Where in the World is Jonathan Gruber?

The Obamacare insurance exchange rule is being challenged in four cases, and each one of them has been active over the last two weeks. The IRS rule puts the Obamacare insurance subsidies, and their attendant penalties, into effect nationwide. CEI is involved in two of these cases: King v. Burwell, which we lost in the Fourth Circuit, and Halbig v. Burwell, which we won in a 2-1 D.C. Circuit panel ruling. We argue that this is contrary to the underlying statute, which provides for such subsidies only in states that have chosen to set up their own exchanges—a choice that 34 states have declined.

The King plaintiffs have petitioned the Supreme Court to review the Fourth Circuit’s ruling, which upheld the IRS rule. Last Friday the federal government filed its opposition to that request. Its arguments were relatively predictable, with one exception that we’ll get to later. 

In the D.C. Circuit, Halbig is now on en banc review, with argument before the full 13-judge court scheduled for December 17. Our opening en banc brief, together with six supporting amici, was also filed last Friday.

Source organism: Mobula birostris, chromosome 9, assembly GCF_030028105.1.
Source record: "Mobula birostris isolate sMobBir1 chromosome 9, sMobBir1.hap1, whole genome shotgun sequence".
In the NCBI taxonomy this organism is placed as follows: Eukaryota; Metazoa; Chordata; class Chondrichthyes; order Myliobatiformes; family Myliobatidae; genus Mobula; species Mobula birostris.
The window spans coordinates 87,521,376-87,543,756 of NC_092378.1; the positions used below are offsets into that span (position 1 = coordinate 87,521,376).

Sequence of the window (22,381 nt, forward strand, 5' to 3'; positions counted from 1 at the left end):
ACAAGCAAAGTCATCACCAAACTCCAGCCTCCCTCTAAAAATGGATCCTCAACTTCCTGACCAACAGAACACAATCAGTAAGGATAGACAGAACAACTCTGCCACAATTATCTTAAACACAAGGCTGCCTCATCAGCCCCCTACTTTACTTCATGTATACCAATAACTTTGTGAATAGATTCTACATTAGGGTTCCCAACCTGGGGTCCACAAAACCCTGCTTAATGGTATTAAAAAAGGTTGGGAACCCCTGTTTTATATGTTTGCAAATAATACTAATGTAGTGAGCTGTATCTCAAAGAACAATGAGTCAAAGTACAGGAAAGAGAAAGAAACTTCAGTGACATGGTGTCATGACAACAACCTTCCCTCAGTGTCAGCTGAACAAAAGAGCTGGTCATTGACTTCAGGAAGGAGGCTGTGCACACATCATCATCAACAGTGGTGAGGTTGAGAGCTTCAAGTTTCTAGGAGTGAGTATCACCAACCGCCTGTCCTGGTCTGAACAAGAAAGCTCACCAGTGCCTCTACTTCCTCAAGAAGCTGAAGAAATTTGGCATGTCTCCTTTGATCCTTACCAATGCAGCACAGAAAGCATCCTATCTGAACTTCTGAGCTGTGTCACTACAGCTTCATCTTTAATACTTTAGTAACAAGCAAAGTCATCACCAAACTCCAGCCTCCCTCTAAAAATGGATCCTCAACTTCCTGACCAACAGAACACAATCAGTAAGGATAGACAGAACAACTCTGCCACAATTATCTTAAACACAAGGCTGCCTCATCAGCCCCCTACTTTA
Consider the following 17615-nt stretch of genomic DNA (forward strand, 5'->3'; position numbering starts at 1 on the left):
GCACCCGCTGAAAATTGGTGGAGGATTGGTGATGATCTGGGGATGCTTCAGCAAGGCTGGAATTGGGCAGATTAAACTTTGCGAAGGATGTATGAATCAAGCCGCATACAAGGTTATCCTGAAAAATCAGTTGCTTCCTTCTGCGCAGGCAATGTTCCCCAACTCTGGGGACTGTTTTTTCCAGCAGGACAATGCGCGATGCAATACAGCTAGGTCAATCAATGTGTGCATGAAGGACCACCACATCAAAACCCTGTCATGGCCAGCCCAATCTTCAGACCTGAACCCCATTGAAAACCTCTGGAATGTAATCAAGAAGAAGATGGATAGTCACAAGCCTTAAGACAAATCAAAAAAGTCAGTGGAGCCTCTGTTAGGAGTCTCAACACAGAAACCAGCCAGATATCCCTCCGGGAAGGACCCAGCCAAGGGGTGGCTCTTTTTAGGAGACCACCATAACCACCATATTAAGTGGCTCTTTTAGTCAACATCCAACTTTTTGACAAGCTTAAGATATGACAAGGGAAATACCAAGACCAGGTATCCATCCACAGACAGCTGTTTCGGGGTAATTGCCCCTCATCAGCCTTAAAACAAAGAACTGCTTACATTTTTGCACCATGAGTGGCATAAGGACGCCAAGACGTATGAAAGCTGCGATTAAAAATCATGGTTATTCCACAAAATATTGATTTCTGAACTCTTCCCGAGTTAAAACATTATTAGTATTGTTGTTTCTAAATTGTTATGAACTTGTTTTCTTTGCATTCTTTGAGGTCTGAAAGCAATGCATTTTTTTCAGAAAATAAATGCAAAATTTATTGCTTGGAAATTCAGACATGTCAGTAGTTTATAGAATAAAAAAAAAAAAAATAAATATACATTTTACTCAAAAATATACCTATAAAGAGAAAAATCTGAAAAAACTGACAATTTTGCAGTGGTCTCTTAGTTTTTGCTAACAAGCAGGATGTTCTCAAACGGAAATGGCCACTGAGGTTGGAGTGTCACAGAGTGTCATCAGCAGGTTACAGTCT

Last Tuesday, September 30, there was a third court ruling—Oklahoma won its own challenge to the IRS rule in the Eastern District of Oklahoma. That court did an excellent critique of the dissent in Halbig, and it was also noteworthy for issuing the first “post-Gruber” ruling—that is, the first court decision to consider the recently-unearthed 2012 video that showed MIT Professor Jonathan Gruber, one of Obamacare’s chief architects, directly contradicting his current attack on our position. The video shows him flatly stating that nonparticipating states would not receive subsidies, in stunning contrast to the more recent claims, by Gruber and others, that our legal position is “crazy.” (CEI, by the way, is proud to have helped launch that video into Internet stardom just two days after the Halbig and King decisions.)

And today (October 9), there’s a court hearing in yet another state’s challenge to the Obamacare rule—that of Indiana.

So getting back to the government’s opposition to Supreme Court review of King—the one filed last Friday. It made the expected no-need-to-rush arguments about why the Court should wait until the D.C. Circuit finished its en banc review of Halbig; the issue itself supposedly didn’t require a quick resolution, and the en banc circuit might reverse the panel and thus eliminate the split with the Fourth Circuit.

But what stands out is what the brief did not do. It did not mention Jonathan Gruber at all. Gruber has been cited in every single previous government brief in King, and in the government’s major filings in Halbig. But in this latest document Gruber is gone. The same is true for the “three-legged stool” metaphor that he coined and the Economic Scholars amicus that he signed and that featured his work (and that the Halbig dissent heavily relied on). All of them are absent from the brief. Vanished. Verschwunden.

The D.C. Circuit may or may not eliminate the circuit split, but it won’t eliminate the Jonathan Gruber split.